Do you want to create your very first Speckle App and get your hands dirty dealing with Speckle data? But you only know Python and creating a web app takes more than that, right? Until recently this required learning web development and starting complex React or Angular projects but not anymore.

In this tutorial, you are going to create your very first Speckle App using only Python. This app will analyze the selected stream from a given account and return some statistics about it. It will be a great exercise to understand the basics of interacting with the Speckle server and Speckle data structure. Let's go 🚀!

::: tip What Will You Build🔨?
⭐️ Check out the code right here!

Prefer watching than reading? Take a look at this playlist👇


Since we are going to use Python and deal with Speckle server, knowledge about both is assumed. But don’t worry, you don’t have to be an expert in Python, just being comfortable using it will let you get started.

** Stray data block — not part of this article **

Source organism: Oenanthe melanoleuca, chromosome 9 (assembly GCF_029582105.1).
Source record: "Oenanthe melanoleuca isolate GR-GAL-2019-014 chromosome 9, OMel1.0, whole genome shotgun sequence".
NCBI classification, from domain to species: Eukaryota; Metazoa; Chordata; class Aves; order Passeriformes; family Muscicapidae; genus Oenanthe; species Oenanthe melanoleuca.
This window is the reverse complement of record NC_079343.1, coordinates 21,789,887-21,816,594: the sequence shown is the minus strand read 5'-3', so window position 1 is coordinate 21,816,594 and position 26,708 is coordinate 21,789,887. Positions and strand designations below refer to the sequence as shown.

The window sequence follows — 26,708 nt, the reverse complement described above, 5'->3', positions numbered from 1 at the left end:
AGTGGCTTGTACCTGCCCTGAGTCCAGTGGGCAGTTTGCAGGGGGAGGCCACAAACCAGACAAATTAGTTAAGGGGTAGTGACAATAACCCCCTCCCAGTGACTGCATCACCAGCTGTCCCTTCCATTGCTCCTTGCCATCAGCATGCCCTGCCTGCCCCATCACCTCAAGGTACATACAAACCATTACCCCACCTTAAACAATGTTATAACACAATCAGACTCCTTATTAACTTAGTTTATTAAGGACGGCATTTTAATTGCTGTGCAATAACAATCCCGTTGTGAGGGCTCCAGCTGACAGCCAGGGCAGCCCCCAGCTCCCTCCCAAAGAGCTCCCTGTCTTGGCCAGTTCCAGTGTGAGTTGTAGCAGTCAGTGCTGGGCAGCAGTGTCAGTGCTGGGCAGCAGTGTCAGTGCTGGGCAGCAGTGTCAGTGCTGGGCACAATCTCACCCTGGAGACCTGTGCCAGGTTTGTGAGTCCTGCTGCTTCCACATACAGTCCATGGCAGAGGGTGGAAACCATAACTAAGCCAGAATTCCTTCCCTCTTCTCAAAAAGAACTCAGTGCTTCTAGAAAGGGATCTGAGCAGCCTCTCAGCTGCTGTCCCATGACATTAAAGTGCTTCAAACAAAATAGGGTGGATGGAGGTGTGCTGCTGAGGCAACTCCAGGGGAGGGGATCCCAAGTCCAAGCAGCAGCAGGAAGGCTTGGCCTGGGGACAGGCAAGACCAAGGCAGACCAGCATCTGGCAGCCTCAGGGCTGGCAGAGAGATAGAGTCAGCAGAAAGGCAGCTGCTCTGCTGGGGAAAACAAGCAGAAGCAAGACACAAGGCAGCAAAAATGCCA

You will need an account with a Speckle Server. Don't have one? It takes less than a minute to register one now!

::: tip Python Libraries🐍
To follow this tutorial you'll need the following libraries:
- Streamlit👑
- SpecklePy🔹
- Pandas🐼
- Plotly📊

Installing Libraries

Make sure you have pip installed on your computer. Pip is the package installer for python. Once you have pip, you can go ahead and install libraries.


Streamlit is an amazing tool that makes it extremely easy to build an interactive front-end. It is specially made with data science projects in mind and thus has a lot of useful functionality to show off your projects.

This is how you install it👇:

pip install streamlit


SpecklePy is a Python library that allows us to interact with Speckle server, receive streams and commits from the server. SpecklePy repo can be found here👈

This is how you install it👇:

pip install specklepy


Pandas is an open-source library that is made mainly for working with relational or labeled data both easily and intuitively. It provides various data structures and operations for manipulating numerical data and time series.

We are going to use it mainly for converting Speckle objects to Pandas’ DataFrames.

This is how you install it👇:

pip install pandas


Plotly is an open-source Python graphing library that is great for building beautiful and interactive visualizations. You are going to use Plotly Express in specific. Visualizations you are going to create using it are: